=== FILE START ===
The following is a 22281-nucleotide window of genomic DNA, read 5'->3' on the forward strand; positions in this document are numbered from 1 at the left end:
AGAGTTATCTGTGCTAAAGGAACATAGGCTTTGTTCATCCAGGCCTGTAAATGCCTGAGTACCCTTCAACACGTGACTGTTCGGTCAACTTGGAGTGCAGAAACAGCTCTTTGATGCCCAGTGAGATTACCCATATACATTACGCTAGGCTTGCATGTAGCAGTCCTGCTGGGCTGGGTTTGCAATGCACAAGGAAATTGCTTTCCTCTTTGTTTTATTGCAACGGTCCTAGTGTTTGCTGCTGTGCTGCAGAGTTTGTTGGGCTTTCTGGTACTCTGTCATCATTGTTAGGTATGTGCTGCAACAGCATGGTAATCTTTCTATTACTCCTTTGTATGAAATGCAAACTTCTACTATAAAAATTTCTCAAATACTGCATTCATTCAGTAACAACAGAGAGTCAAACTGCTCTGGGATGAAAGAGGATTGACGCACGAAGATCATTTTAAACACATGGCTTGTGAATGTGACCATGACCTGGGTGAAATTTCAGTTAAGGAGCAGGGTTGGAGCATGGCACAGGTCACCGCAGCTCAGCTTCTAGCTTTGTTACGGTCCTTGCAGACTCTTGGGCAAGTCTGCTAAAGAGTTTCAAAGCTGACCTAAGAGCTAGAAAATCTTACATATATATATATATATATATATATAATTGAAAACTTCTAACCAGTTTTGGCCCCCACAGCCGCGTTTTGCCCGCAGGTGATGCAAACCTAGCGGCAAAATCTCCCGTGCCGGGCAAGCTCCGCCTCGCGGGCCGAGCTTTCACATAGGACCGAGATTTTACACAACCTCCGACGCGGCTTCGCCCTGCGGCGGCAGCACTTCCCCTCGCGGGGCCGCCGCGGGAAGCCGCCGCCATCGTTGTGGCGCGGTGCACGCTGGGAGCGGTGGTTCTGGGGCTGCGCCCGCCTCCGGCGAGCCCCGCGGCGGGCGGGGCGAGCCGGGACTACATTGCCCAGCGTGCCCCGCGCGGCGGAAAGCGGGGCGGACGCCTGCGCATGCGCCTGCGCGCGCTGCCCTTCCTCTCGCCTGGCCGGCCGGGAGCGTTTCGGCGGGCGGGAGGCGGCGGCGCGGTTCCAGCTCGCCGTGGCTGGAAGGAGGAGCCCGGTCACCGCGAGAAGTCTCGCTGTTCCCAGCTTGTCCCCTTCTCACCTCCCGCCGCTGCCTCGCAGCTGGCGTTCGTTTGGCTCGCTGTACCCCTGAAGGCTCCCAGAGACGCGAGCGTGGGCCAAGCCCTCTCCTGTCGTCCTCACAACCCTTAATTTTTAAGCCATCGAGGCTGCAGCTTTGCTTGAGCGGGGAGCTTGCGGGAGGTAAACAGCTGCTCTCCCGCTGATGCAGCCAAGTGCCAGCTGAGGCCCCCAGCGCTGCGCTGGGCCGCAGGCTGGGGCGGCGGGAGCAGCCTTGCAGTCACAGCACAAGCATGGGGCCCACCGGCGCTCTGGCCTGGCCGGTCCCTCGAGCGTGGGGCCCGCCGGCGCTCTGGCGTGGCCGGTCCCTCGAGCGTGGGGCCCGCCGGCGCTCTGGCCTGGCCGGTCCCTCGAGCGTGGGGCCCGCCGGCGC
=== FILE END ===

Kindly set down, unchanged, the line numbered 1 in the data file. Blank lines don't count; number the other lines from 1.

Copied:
The following is a 22281-nucleotide window of genomic DNA, read 5'->3' on the forward strand; positions in this document are numbered from 1 at the left end: